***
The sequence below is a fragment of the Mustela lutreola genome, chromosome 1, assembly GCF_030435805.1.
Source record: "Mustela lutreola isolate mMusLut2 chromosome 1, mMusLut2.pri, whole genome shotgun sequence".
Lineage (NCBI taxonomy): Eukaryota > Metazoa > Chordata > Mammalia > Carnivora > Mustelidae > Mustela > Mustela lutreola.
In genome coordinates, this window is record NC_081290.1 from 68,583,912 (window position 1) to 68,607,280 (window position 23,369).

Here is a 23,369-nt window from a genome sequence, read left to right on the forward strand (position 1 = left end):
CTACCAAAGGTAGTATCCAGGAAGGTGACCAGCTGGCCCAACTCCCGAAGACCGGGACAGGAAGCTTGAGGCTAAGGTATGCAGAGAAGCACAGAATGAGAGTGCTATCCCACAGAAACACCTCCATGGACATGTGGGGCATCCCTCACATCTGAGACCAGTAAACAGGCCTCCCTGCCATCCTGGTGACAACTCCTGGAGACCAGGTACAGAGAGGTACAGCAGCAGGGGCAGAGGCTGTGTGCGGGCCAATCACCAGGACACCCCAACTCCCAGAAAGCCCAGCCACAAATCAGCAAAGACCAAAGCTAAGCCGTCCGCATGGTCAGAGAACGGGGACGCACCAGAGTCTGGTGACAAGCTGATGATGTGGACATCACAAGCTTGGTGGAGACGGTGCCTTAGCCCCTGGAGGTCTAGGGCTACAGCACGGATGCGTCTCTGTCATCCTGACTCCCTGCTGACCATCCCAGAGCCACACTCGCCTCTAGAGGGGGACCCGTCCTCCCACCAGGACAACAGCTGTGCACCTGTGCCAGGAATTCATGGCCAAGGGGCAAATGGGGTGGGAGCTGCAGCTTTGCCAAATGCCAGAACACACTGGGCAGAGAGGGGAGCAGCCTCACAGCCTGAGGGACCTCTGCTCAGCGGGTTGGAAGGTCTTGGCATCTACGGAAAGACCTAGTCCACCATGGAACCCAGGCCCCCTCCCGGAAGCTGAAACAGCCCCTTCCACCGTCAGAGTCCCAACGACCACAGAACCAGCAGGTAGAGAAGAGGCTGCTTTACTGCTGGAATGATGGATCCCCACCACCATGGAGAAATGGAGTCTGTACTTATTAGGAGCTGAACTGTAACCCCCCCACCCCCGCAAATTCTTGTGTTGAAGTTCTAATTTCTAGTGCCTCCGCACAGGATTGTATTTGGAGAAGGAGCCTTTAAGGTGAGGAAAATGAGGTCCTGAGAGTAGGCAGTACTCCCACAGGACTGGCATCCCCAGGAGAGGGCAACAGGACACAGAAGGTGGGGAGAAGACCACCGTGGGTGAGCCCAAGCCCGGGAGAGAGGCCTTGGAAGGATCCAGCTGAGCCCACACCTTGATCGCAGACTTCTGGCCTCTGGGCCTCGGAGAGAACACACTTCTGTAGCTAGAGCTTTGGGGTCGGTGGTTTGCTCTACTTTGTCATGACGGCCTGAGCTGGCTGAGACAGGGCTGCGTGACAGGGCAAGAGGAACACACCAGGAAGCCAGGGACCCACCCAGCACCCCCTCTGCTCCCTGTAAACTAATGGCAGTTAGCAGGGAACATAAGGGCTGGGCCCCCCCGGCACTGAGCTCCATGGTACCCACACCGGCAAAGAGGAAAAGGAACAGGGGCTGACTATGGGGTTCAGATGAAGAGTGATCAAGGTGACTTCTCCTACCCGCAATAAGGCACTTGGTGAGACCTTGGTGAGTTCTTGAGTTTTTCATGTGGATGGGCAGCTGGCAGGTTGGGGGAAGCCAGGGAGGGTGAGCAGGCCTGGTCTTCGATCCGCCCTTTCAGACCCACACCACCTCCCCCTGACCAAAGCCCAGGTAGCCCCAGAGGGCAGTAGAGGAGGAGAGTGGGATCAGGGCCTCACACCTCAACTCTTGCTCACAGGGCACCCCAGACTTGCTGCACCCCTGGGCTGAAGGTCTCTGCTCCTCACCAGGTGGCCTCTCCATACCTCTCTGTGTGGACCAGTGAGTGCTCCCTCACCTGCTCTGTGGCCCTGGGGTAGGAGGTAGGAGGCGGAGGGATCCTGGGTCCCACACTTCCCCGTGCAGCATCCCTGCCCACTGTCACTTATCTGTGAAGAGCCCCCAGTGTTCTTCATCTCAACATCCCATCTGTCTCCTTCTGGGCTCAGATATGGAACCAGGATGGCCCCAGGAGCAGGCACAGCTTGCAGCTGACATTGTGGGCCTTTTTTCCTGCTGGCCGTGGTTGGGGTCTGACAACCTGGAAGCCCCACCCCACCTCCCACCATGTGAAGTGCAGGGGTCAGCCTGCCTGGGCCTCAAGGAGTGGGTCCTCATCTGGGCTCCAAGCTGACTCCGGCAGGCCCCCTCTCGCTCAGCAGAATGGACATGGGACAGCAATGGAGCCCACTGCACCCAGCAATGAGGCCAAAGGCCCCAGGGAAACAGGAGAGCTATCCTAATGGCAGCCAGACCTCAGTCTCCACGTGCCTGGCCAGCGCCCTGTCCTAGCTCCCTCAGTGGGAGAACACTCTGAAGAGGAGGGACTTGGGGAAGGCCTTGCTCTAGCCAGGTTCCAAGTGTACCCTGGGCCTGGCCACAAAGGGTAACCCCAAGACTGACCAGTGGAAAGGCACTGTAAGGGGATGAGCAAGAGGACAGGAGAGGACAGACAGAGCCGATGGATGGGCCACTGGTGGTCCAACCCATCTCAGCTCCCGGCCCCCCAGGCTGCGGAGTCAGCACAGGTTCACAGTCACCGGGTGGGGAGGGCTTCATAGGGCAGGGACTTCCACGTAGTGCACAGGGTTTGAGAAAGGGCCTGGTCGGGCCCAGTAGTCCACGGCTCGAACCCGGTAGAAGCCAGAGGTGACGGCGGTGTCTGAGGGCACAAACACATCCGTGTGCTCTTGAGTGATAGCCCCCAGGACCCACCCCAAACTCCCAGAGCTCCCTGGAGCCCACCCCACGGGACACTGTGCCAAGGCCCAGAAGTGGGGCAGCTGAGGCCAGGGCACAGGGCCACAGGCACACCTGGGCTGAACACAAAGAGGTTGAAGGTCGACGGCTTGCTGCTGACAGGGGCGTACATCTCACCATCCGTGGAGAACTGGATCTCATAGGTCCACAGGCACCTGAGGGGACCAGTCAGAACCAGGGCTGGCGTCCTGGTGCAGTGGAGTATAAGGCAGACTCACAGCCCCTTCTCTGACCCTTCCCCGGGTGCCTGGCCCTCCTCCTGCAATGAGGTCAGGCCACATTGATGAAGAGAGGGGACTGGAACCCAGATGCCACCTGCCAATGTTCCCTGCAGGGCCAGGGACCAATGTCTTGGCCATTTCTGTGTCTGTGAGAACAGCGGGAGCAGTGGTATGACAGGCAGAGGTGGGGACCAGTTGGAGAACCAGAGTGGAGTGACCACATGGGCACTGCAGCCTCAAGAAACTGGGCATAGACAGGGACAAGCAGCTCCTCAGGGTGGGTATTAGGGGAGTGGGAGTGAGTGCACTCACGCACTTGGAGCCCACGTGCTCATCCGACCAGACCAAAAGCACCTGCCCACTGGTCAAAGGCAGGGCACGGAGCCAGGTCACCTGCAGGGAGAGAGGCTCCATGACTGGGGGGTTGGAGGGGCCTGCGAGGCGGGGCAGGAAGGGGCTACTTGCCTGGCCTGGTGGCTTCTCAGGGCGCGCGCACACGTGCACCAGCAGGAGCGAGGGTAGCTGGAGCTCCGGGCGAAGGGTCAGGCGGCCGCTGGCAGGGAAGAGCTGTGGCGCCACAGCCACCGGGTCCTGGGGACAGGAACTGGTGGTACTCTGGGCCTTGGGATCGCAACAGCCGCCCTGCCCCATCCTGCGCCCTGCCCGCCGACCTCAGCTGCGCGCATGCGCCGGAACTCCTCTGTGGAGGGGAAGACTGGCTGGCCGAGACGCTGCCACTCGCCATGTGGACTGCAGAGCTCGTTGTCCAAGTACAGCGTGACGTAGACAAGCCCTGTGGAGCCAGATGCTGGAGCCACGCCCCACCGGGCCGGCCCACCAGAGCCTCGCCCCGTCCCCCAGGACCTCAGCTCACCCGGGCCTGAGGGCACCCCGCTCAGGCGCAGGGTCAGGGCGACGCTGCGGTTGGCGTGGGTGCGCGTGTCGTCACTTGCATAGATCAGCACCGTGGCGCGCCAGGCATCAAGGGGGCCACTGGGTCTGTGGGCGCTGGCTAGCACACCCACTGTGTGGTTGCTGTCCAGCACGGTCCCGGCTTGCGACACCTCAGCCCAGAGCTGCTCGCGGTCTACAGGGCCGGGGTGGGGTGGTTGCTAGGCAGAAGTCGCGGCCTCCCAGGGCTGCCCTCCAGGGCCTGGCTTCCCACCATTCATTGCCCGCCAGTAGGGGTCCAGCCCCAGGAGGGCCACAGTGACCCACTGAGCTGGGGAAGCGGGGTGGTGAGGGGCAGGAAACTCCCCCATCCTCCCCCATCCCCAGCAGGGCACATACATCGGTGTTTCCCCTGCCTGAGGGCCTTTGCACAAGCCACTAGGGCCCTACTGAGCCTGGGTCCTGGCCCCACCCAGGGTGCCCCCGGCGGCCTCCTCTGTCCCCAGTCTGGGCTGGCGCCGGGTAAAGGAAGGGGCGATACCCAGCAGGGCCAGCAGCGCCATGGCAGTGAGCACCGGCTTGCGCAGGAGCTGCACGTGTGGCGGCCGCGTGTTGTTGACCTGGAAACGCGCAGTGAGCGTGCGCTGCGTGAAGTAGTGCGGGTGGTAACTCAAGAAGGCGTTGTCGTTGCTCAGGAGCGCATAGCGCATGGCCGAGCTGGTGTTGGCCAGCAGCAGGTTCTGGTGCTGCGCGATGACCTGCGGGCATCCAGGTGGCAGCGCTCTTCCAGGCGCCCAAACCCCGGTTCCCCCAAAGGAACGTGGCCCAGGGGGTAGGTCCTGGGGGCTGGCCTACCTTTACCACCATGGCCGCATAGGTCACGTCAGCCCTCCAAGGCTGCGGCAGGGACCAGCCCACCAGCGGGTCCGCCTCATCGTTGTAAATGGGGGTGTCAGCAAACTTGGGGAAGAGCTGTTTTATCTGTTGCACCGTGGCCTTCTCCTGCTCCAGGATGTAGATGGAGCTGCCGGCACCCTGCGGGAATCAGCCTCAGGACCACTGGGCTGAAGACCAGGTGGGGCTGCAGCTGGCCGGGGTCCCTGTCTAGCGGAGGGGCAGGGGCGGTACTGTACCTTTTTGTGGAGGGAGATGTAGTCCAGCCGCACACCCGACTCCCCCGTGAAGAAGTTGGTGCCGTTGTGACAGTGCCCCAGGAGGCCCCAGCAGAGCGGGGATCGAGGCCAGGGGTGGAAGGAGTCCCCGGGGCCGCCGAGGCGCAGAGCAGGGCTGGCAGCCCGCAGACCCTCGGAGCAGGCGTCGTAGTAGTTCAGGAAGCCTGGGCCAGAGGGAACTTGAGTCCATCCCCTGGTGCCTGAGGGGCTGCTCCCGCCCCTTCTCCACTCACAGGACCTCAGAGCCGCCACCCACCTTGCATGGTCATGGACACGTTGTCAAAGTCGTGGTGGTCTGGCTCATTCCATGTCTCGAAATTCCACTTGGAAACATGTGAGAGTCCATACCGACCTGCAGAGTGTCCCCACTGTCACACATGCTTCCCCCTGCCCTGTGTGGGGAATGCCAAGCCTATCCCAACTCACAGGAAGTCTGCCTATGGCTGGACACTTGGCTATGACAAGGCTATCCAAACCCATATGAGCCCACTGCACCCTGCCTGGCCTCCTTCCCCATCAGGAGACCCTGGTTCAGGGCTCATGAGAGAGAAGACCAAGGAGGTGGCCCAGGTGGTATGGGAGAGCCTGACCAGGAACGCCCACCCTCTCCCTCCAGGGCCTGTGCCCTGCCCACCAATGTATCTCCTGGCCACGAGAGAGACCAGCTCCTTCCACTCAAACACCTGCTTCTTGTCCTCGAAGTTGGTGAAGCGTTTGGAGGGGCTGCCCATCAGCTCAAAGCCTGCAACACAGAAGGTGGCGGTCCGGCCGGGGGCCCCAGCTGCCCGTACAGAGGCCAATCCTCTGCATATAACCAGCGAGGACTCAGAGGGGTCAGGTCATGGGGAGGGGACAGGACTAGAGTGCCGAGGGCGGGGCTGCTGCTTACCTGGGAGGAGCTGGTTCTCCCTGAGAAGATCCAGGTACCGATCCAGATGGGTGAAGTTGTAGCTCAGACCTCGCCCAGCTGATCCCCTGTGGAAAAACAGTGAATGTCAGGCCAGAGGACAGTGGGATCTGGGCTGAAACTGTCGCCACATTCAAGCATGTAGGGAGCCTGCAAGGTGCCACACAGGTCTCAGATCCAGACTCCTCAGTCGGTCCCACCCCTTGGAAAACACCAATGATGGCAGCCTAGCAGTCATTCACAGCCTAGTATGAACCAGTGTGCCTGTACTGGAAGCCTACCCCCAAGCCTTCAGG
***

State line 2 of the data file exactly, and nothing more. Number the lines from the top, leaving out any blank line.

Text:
Source record: "Mustela lutreola isolate mMusLut2 chromosome 1, mMusLut2.pri, whole genome shotgun sequence".